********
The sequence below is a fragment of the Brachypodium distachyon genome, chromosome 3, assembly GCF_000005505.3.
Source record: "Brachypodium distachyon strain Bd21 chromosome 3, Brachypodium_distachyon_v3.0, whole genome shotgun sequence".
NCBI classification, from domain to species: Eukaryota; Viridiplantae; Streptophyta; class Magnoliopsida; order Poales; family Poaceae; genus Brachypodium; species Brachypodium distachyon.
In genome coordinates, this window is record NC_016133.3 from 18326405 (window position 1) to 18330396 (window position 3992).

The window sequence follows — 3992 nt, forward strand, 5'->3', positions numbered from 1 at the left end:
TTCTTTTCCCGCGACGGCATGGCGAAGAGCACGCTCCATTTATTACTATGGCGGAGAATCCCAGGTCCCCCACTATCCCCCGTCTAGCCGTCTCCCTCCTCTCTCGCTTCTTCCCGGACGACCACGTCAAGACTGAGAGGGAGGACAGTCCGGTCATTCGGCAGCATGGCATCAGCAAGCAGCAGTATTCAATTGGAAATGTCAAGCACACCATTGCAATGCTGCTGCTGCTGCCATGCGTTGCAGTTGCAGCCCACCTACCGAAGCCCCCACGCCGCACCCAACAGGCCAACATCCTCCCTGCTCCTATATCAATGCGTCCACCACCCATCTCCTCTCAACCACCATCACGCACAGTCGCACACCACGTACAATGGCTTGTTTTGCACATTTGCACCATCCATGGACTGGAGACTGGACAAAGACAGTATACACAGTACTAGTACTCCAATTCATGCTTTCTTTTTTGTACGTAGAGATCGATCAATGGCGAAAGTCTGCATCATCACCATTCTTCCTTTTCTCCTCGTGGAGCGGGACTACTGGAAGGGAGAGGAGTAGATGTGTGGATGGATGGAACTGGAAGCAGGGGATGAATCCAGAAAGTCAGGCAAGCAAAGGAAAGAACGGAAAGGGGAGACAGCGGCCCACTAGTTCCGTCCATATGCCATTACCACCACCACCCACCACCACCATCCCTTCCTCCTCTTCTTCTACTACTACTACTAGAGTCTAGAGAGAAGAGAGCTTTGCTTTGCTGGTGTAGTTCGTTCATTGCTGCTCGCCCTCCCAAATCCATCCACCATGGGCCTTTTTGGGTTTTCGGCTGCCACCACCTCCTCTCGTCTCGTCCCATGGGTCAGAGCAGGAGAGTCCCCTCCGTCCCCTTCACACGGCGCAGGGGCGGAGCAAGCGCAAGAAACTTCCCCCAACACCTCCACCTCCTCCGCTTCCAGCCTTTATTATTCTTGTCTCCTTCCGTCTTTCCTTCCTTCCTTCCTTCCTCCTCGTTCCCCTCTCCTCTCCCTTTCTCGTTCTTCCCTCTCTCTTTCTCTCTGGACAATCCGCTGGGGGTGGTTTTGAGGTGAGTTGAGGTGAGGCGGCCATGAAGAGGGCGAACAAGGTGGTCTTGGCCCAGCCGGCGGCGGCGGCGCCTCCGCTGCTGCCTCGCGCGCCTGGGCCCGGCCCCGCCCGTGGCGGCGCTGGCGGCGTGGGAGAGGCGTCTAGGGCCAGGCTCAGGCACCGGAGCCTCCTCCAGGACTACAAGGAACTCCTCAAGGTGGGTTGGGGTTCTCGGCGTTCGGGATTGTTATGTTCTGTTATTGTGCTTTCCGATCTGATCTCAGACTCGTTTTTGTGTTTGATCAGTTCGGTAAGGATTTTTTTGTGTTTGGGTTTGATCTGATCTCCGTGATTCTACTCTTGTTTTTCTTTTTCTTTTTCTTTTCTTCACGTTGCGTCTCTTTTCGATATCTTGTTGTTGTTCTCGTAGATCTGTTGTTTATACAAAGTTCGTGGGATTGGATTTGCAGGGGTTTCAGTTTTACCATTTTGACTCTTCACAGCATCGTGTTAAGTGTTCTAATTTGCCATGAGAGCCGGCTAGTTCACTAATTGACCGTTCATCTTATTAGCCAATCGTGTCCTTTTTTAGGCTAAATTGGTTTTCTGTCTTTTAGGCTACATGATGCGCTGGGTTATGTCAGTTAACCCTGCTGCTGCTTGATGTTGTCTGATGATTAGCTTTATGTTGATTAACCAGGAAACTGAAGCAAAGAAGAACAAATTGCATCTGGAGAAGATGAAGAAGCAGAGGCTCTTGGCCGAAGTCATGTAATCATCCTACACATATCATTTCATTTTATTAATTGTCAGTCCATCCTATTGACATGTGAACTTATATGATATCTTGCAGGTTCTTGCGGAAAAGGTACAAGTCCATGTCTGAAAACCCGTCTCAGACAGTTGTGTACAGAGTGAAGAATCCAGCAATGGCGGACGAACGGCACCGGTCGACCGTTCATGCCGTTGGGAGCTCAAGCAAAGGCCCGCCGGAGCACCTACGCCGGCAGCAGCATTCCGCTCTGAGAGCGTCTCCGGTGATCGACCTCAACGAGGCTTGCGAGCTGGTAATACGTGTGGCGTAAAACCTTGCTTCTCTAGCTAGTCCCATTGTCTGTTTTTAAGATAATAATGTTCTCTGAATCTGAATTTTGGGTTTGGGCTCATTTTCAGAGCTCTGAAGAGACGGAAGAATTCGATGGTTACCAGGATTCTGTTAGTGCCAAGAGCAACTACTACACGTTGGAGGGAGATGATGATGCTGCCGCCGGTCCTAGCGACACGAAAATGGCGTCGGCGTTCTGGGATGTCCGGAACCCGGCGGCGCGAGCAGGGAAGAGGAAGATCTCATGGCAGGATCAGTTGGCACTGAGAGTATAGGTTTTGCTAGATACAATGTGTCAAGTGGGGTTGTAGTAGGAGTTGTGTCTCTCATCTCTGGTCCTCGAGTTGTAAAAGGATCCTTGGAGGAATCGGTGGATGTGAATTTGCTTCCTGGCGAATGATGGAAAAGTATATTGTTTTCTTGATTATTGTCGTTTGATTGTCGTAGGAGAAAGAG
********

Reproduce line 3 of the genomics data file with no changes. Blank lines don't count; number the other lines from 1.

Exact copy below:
NCBI classification, from domain to species: Eukaryota; Viridiplantae; Streptophyta; class Magnoliopsida; order Poales; family Poaceae; genus Brachypodium; species Brachypodium distachyon.